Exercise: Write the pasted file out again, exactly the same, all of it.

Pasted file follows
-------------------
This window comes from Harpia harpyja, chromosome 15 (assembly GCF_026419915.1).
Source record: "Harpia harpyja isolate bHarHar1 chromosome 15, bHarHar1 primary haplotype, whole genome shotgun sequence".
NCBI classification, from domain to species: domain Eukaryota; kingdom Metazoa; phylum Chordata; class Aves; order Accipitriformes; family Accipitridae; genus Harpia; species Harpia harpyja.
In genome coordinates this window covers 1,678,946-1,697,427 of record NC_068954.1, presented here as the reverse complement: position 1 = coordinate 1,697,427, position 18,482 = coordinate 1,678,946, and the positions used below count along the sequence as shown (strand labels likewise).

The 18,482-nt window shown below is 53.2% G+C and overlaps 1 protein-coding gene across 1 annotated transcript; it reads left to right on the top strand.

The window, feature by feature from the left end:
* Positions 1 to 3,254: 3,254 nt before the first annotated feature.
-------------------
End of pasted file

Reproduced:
This window comes from Harpia harpyja, chromosome 15 (assembly GCF_026419915.1).
Source record: "Harpia harpyja isolate bHarHar1 chromosome 15, bHarHar1 primary haplotype, whole genome shotgun sequence".
NCBI classification, from domain to species: domain Eukaryota; kingdom Metazoa; phylum Chordata; class Aves; order Accipitriformes; family Accipitridae; genus Harpia; species Harpia harpyja.
In genome coordinates this window covers 1,678,946-1,697,427 of record NC_068954.1, presented here as the reverse complement: position 1 = coordinate 1,697,427, position 18,482 = coordinate 1,678,946, and the positions used below count along the sequence as shown (strand labels likewise).

The 18,482-nt window shown below is 53.2% G+C and overlaps 1 protein-coding gene across 1 annotated transcript; it reads left to right on the top strand.

The window, feature by feature from the left end:
* Positions 1 to 3,254: 3,254 nt before the first annotated feature.